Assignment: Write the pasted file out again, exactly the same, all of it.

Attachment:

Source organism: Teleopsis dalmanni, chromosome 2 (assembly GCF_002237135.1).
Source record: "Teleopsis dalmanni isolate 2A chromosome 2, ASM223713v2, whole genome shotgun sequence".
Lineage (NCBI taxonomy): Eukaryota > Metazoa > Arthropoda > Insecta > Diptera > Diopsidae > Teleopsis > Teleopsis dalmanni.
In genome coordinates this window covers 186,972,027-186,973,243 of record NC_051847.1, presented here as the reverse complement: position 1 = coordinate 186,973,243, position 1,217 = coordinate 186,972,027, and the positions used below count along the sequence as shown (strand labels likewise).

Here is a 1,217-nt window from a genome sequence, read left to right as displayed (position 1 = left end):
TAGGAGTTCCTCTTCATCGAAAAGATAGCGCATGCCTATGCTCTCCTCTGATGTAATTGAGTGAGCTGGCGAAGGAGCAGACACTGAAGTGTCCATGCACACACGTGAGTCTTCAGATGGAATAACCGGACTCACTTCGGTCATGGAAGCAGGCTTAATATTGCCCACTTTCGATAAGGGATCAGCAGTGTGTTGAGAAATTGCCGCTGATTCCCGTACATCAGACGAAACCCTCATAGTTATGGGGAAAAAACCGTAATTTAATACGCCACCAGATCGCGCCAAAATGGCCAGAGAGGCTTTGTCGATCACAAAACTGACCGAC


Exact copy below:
Source organism: Teleopsis dalmanni, chromosome 2 (assembly GCF_002237135.1).
Source record: "Teleopsis dalmanni isolate 2A chromosome 2, ASM223713v2, whole genome shotgun sequence".
Lineage (NCBI taxonomy): Eukaryota > Metazoa > Arthropoda > Insecta > Diptera > Diopsidae > Teleopsis > Teleopsis dalmanni.
In genome coordinates this window covers 186,972,027-186,973,243 of record NC_051847.1, presented here as the reverse complement: position 1 = coordinate 186,973,243, position 1,217 = coordinate 186,972,027, and the positions used below count along the sequence as shown (strand labels likewise).

Here is a 1,217-nt window from a genome sequence, read left to right as displayed (position 1 = left end):
TAGGAGTTCCTCTTCATCGAAAAGATAGCGCATGCCTATGCTCTCCTCTGATGTAATTGAGTGAGCTGGCGAAGGAGCAGACACTGAAGTGTCCATGCACACACGTGAGTCTTCAGATGGAATAACCGGACTCACTTCGGTCATGGAAGCAGGCTTAATATTGCCCACTTTCGATAAGGGATCAGCAGTGTGTTGAGAAATTGCCGCTGATTCCCGTACATCAGACGAAACCCTCATAGTTATGGGGAAAAAACCGTAATTTAATACGCCACCAGATCGCGCCAAAATGGCCAGAGAGGCTTTGTCGATCACAAAACTGACCGAC